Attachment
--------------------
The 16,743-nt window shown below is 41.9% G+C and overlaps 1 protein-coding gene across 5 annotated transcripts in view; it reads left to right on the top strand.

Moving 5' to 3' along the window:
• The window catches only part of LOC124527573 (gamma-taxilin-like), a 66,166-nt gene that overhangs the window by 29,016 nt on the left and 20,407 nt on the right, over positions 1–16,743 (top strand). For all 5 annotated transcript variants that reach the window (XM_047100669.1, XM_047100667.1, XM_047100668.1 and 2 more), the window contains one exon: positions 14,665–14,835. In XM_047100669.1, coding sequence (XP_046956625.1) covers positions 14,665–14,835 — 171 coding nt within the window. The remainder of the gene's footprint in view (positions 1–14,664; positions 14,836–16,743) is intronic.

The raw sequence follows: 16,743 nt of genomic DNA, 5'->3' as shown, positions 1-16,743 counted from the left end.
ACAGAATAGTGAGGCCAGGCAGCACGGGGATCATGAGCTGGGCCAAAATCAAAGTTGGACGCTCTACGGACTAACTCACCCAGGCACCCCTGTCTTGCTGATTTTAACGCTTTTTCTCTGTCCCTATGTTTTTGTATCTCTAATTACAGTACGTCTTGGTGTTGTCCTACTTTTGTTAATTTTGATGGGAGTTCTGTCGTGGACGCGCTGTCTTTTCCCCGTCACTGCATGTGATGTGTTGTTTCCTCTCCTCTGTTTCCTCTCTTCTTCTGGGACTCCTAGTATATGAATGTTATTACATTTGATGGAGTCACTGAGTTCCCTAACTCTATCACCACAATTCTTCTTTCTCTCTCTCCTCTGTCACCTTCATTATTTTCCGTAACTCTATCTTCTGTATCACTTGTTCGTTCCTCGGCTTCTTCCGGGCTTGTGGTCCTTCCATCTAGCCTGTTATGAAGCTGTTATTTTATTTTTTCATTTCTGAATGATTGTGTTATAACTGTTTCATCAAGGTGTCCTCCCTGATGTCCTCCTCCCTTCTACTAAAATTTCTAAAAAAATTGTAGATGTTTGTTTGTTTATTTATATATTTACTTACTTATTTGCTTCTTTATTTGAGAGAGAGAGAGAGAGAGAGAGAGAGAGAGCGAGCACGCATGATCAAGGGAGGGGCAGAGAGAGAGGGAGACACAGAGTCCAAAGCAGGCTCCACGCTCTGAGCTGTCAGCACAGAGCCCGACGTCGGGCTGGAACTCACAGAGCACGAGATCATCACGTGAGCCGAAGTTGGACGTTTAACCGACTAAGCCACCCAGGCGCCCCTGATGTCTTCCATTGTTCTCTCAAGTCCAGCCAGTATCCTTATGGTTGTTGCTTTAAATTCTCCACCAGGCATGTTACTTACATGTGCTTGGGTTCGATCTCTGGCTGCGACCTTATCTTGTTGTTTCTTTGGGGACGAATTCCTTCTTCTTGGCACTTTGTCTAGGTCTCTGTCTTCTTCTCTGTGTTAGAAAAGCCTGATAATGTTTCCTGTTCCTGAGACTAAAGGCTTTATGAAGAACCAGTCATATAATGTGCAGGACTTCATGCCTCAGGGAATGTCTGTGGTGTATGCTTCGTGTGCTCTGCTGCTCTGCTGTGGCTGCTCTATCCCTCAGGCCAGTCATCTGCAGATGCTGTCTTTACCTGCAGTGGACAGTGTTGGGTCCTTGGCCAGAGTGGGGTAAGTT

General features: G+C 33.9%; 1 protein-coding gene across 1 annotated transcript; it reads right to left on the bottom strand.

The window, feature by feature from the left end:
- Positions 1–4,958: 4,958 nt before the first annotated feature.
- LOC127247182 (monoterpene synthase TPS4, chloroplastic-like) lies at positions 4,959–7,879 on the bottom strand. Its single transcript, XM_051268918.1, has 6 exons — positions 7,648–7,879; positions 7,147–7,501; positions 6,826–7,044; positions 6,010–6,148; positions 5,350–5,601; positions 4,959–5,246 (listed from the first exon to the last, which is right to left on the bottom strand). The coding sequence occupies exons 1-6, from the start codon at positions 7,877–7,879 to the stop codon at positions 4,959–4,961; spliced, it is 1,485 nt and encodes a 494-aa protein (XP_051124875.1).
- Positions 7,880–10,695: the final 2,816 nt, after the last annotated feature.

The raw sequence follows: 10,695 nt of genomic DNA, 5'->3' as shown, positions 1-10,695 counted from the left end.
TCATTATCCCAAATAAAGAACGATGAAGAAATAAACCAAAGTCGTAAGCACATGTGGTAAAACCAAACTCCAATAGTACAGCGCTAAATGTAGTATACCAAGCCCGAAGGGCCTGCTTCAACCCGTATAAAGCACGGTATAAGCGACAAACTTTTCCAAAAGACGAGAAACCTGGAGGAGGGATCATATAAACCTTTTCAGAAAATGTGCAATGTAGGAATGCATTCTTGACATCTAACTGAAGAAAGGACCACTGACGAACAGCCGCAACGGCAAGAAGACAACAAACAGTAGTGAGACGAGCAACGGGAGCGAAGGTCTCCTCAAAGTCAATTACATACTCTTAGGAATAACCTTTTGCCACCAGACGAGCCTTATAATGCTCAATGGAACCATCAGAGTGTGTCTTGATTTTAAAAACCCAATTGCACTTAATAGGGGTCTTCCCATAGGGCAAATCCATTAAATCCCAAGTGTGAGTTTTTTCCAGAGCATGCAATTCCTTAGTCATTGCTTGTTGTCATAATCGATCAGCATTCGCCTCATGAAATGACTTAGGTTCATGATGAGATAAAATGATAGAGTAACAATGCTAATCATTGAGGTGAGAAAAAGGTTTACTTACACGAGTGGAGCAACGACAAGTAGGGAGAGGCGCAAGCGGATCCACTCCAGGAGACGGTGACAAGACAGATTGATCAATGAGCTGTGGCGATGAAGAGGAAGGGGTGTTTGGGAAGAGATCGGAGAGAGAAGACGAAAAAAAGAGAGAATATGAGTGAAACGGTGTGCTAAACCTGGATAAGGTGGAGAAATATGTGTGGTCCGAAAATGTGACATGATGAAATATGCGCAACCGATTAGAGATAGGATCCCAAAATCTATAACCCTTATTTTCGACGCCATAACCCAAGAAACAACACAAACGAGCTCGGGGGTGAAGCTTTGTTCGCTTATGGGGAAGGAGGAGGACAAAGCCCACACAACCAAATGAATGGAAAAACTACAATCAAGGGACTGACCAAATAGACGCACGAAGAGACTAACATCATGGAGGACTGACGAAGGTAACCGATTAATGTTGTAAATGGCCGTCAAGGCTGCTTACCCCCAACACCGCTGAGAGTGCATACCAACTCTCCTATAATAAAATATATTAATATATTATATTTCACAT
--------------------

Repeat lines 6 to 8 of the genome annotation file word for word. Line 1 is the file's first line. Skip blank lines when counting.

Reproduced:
General features: G+C 33.9%; 1 protein-coding gene across 1 annotated transcript; it reads right to left on the bottom strand.

The window, feature by feature from the left end:
- Positions 1–4,958: 4,958 nt before the first annotated feature.